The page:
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    This Q&A has taken place. Anymore questions asked will NOT be answered. This is a discussion thread only now.
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    (Original post by Nathanielle)
    As the UK is the only country with exorbitant high fees: No, Germany values education very high and sees it as a right to offer it for free. I think it is highly unlikely they introduce special fees for UK students, though you could loose your right to study with A Levels at some universities, as they will be no more bound to accept them as equivalent. (At worst, that would mean one additional year of university preperation school in Germany.)
    Well, I don't think Brexit will change anything in terms of studying at Uni in Germany, but A Levels aren't sufficient in Germany already now. That is because the German Abitur requires you to do humanities, sciences, languages, maths and German, which is impossible to cover with four A Levels... So to study in Germany you have to take more A Levels than what is usual, otherwise it'll only be recognized as "Fachabitur" in Germany which doesn't really allow you to study any subject at uni...
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    I'm part of a small group that started a 'Not my vote' petition on Change.org to demand that European leaders don't forget that nearly half the country didn't vote for Brexit ahead of their meeting on Wednesday. It's got 30,000 signatures and rising. If your interested, you can find it here: https://www.change.org/p/open-letter...9-47a312a8049f. Thanks.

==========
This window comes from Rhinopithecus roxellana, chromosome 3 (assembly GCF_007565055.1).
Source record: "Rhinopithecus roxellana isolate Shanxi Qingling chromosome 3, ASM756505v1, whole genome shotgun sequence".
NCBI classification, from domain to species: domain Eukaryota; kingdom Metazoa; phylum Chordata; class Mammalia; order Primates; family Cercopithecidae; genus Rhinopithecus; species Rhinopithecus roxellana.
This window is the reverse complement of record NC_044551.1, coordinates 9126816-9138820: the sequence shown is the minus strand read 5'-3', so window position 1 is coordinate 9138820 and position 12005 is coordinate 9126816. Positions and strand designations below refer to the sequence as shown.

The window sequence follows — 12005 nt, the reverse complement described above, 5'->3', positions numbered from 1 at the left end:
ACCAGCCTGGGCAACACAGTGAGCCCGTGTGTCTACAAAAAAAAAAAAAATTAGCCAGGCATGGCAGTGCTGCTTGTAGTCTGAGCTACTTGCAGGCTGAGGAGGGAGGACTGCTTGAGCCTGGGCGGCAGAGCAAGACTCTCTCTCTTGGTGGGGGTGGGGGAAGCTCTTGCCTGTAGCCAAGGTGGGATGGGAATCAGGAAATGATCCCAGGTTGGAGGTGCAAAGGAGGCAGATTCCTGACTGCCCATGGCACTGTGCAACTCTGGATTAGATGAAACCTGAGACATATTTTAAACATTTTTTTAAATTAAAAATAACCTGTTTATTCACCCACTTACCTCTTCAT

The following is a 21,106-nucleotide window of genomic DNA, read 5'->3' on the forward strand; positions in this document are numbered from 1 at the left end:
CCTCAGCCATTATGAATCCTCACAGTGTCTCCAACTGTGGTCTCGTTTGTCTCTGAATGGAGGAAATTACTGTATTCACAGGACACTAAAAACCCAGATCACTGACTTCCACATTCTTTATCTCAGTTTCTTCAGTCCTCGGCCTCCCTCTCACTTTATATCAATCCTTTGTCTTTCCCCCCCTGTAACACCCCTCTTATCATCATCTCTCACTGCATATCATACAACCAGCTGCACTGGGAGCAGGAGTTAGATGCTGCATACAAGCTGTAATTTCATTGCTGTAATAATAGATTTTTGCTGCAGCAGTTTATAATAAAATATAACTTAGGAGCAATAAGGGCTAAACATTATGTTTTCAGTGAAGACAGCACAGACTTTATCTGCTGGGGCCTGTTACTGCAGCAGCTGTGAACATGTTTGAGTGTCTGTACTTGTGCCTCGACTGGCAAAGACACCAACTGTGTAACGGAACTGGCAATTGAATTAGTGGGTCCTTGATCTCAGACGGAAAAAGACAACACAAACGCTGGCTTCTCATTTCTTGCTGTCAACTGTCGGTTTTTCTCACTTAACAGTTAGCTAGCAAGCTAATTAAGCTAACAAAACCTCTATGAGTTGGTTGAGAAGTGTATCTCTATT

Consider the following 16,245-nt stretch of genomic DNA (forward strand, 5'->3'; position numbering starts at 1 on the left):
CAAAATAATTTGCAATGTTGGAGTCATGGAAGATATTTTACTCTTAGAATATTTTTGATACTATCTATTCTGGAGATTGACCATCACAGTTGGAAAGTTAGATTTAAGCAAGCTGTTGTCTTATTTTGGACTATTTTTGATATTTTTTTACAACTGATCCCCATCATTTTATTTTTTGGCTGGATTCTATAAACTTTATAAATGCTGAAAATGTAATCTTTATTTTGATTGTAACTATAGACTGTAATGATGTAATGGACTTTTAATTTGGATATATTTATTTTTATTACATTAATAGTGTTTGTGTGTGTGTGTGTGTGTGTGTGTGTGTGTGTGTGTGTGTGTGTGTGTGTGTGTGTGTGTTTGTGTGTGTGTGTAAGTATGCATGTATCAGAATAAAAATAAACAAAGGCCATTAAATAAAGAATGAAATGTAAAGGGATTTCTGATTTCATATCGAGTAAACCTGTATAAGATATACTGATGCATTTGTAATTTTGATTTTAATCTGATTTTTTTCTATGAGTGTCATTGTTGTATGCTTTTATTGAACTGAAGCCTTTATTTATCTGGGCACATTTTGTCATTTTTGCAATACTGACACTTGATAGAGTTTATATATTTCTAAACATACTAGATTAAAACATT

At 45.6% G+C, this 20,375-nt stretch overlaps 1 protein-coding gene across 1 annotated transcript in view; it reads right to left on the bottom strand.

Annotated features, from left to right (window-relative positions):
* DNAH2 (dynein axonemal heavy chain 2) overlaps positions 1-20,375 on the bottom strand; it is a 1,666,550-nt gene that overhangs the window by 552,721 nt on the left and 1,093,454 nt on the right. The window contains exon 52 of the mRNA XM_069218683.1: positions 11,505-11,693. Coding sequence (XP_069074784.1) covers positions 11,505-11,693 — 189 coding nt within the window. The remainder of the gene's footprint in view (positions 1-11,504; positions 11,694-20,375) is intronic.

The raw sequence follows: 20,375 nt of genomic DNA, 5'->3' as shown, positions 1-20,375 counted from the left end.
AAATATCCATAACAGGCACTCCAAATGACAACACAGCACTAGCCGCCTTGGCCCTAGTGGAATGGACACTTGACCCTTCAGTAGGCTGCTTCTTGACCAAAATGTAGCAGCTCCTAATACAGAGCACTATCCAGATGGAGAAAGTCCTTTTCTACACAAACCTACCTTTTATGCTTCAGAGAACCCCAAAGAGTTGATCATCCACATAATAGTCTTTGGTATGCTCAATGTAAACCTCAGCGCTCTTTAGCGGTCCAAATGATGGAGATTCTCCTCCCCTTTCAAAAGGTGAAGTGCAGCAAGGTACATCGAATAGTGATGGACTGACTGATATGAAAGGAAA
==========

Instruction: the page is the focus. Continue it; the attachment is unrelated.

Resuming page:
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    For anyone who'd like to continue the debate, we're hosting a live Q&A at 9.30am on 29th June with Dr Philip Catney, Senior Lecturer in Politics, and Robert Ladrech, Professor of European Politics here at Keele.

    They'll be discussing the outcome of the EU Referendum, and what this means for the UK.

    If you have any questions and would like to get involved with the discussion, you can send them to us in advance;

    email [email protected],or get in touch via Twitter @KeeleUniversity, Facebook and Snapchat - keeleuniversity

    You can also join in with the debate live on Facebook and Periscope from 9.30am in the morning.
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    (Original post by elitepower)
    This is absolutely terrifying. Is there anything we can do - petitions, contacting MPs ect - to revert these actions?
    David Cameron has already ruled out (basically scrapped) a 2nd referendum.